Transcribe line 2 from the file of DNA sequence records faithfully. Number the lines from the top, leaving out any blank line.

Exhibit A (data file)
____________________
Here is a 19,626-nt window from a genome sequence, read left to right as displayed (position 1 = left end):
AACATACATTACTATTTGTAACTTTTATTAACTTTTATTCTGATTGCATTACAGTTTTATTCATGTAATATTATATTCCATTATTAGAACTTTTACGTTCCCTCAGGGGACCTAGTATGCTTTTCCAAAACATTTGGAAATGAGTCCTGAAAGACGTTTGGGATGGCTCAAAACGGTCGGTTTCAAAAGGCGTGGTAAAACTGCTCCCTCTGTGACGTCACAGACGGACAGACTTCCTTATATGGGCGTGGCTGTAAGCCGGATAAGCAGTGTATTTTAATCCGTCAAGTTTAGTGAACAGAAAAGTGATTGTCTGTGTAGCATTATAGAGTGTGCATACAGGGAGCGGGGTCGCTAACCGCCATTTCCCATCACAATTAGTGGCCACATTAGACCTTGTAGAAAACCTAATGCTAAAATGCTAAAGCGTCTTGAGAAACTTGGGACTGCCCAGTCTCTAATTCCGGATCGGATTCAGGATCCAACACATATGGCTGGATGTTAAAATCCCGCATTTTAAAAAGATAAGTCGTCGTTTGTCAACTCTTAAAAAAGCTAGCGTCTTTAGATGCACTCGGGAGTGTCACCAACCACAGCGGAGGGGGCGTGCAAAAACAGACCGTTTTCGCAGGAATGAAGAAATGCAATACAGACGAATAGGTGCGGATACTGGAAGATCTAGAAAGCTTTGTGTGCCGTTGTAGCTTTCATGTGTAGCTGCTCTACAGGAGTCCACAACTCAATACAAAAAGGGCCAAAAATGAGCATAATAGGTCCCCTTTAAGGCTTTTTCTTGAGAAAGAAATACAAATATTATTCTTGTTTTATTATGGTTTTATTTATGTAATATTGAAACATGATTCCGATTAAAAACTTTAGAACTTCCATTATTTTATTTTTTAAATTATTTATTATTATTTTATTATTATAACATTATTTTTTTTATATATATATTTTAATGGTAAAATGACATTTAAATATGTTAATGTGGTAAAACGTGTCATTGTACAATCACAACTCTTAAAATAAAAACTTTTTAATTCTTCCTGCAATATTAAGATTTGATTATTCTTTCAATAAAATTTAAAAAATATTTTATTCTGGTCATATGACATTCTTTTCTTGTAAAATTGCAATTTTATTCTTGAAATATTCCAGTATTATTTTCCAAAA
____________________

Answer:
AACATACATTACTATTTGTAACTTTTATTAACTTTTATTCTGATTGCATTACAGTTTTATTCATGTAATATTATATTCCATTATTAGAACTTTTACGTTCCCTCAGGGGACCTAGTATGCTTTTCCAAAACATTTGGAAATGAGTCCTGAAAGACGTTTGGGATGGCTCAAAACGGTCGGTTTCAAAAGGCGTGGTAAAACTGCTCCCTCTGTGACGTCACAGACGGACAGACTTCCTTATATGGGCGTGGCTGTAAGCCGGATAAGCAGTGTATTTTAATCCGTCAAGTTTAGTGAACAGAAAAGTGATTGTCTGTGTAGCATTATAGAGTGTGCATACAGGGAGCGGGGTCGCTAACCGCCATTTCCCATCACAATTAGTGGCCACATTAGACCTTGTAGAAAACCTAATGCTAAAATGCTAAAGCGTCTTGAGAAACTTGGGACTGCCCAGTCTCTAATTCCGGATCGGATTCAGGATCCAACACATATGGCTGGATGTTAAAATCCCGCATTTTAAAAAGATAAGTCGTCGTTTGTCAACTCTTAAAAAAGCTAGCGTCTTTAGATGCACTCGGGAGTGTCACCAACCACAGCGGAGGGGGCGTGCAAAAACAGACCGTTTTCGCAGGAATGAAGAAATGCAATACAGACGAATAGGTGCGGATACTGGAAGATCTAGAAAGCTTTGTGTGCCGTTGTAGCTTTCATGTGTAGCTGCTCTACAGGAGTCCACAACTCAATACAAAAAGGGCCAAAAATGAGCATAATAGGTCCCCTTTAAGGCTTTTTCTTGAGAAAGAAATACAAATATTATTCTTGTTTTATTATGGTTTTATTTATGTAATATTGAAACATGATTCCGATTAAAAACTTTAGAACTTCCATTATTTTATTTTTTAAATTATTTATTATTATTTTATTATTATAACATTATTTTTTTTATATATATATTTTAATGGTAAAATGACATTTAAATATGTTAATGTGGTAAAACGTGTCATTGTACAATCACAACTCTTAAAATAAAAACTTTTTAATTCTTCCTGCAATATTAAGATTTGATTATTCTTTCAATAAAATTTAAAAAATATTTTATTCTGGTCATATGACATTCTTTTCTTGTAAAATTGCAATTTTATTCTTGAAATATTCCAGTATTATTTTCCAAAA